Updated: Mar 3, 2019
It is almost 2019 and so many people are throwing around inclusion as if we're playing hot potato and we dance around diversity like we're playing musical chairs! These are two important facets of running a successful business and yet many organizations struggle with integrating them within their organization at its core.
To build sustainable systems of inclusion, which would also help attract and retain diverse talent, inclusion must be clearly defined within an organization. Inclusion is multifaceted and yet simple all at the same time. I generally divide inclusion into two categories. You have inclusion as it pertains to an employee's able-ness, sexuality, gender, race, age, etc and how work systems and workplace climates excludes individuals who don't meet the status quo in these areas. Inclusion also focuses on giving staff as a whole the opportunity to be more involved and invested with the company; giving staff the chance to have their voice heard in general.
So how do you build systems of inclusion that actually work and serve as a catalyst for increasing staff engagement and attracting diverse talent for the company?
Here are 3 steps to get you started, particularly if you have a business experiencing change management of some sort.
1. Check your staff pulse. Understand where they are, how they feel, why they feel what they feel, and what inclusion means for them! You cannot solve a problem others have without understanding why something is a problem for them and understanding what a solution looks like from their perspective. Duh!
2. Be honest and transparent about the challenges of upper level management. It shows you are human and are struggling in some areas just like the staff. This really helps to open up lines of communication.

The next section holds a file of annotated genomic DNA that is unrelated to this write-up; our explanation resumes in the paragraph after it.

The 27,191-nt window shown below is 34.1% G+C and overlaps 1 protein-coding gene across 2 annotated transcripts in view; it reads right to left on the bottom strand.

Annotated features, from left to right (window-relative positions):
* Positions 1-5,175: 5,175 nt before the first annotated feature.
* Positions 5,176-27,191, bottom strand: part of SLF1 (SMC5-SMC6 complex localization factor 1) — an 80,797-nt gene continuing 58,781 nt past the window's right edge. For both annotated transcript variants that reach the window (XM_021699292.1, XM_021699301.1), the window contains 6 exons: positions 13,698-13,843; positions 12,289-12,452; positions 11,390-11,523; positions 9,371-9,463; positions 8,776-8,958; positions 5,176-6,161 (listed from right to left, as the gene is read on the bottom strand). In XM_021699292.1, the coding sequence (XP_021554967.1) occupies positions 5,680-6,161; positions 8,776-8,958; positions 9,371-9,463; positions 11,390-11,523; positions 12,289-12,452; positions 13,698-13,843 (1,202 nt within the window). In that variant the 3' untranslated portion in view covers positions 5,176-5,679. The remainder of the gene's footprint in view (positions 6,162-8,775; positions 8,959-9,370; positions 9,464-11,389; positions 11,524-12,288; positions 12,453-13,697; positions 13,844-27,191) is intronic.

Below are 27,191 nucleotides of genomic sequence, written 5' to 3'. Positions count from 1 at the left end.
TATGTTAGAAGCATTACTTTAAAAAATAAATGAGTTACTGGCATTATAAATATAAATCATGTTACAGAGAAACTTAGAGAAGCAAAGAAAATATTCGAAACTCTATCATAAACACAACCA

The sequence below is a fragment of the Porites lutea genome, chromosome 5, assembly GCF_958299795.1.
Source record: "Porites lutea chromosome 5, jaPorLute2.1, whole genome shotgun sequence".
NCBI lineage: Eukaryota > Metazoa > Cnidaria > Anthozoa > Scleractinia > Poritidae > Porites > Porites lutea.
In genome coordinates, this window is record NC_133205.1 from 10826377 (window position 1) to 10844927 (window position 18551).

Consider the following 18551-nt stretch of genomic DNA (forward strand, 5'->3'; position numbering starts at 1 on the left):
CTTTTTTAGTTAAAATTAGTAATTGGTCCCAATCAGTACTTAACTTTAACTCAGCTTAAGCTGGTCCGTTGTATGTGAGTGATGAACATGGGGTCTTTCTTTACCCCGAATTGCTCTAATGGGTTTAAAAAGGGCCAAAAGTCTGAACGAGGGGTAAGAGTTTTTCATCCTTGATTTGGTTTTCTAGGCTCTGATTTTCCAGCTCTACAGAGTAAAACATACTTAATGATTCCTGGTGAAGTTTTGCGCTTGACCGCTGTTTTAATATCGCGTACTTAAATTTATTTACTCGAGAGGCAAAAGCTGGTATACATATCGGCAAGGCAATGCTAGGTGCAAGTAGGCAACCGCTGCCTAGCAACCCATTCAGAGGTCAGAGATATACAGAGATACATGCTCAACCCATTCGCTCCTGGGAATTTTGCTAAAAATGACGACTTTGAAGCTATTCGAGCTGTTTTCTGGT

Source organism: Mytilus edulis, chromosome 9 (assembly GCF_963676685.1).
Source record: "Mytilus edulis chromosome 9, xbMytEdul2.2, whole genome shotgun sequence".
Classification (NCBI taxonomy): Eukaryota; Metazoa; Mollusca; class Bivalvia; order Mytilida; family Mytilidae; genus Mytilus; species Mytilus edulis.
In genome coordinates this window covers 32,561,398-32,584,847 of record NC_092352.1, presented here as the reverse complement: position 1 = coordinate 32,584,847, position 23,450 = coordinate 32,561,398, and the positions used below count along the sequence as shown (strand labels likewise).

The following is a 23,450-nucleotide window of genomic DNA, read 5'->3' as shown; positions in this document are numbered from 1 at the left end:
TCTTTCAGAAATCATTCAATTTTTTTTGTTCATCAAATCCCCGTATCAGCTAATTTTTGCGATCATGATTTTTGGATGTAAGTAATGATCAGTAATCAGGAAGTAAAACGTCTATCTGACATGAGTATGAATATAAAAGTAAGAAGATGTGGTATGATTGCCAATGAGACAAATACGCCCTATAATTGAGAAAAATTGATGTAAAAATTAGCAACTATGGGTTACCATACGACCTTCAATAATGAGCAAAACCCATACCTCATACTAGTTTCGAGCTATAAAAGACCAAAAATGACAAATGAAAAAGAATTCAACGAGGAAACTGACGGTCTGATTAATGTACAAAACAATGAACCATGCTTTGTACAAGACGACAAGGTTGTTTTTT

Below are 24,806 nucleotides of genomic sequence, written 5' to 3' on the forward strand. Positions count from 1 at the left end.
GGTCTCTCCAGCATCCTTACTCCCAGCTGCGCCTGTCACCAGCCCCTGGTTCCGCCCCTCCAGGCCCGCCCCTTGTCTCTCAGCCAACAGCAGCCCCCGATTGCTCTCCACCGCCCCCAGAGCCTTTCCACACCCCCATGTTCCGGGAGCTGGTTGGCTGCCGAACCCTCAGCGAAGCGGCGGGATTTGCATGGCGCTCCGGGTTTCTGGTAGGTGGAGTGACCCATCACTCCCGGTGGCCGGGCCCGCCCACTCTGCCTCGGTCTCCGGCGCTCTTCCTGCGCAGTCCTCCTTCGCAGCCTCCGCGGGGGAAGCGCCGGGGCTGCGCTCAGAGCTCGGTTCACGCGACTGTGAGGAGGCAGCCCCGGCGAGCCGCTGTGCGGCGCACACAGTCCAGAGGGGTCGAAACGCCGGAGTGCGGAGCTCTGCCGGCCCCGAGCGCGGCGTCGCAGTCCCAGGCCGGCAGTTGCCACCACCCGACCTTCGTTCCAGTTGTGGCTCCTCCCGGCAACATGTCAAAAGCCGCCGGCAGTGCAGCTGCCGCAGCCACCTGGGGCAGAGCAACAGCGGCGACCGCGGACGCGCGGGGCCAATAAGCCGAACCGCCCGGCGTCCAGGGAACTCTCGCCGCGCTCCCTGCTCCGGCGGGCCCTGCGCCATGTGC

3. Implement systems that can be sustained and grown as the company evolves and grows. A guest speaker facilitating a one-day retreat on inclusion will not suffice. Neither will a bulletin board that displays the company supports "difference" and welcomes all employee feedback. Companies must be pro-active in demonstrating the “how” by establishing systems that support and sustain inclusion. In order for that to happen, transparent and challenging conversations need to happen on all levels for understanding, growth, and productivity.
Now unless you live under rock, (sometimes I do in my mind), you're familiar with Google and Amazon. Both use (or use to use) a model that is simple, yet genius to increase/maintain employee engagement and likely aid in fostering a system of inclusion. These companies allow(ed) employees to share innovative ideas pertaining to company growth, improving workplace systems. Google even went a step further and supported some ideas that were simply passion areas for employees. What made this idea work is that decision makers chose ideas each year to support and implement. This concept can potentially solve a variety of organizational problems and also challenges the staff to be creative, to challenge themselves, to grow professionally, and is a great way to help staff to feel included as a valued member of the organization.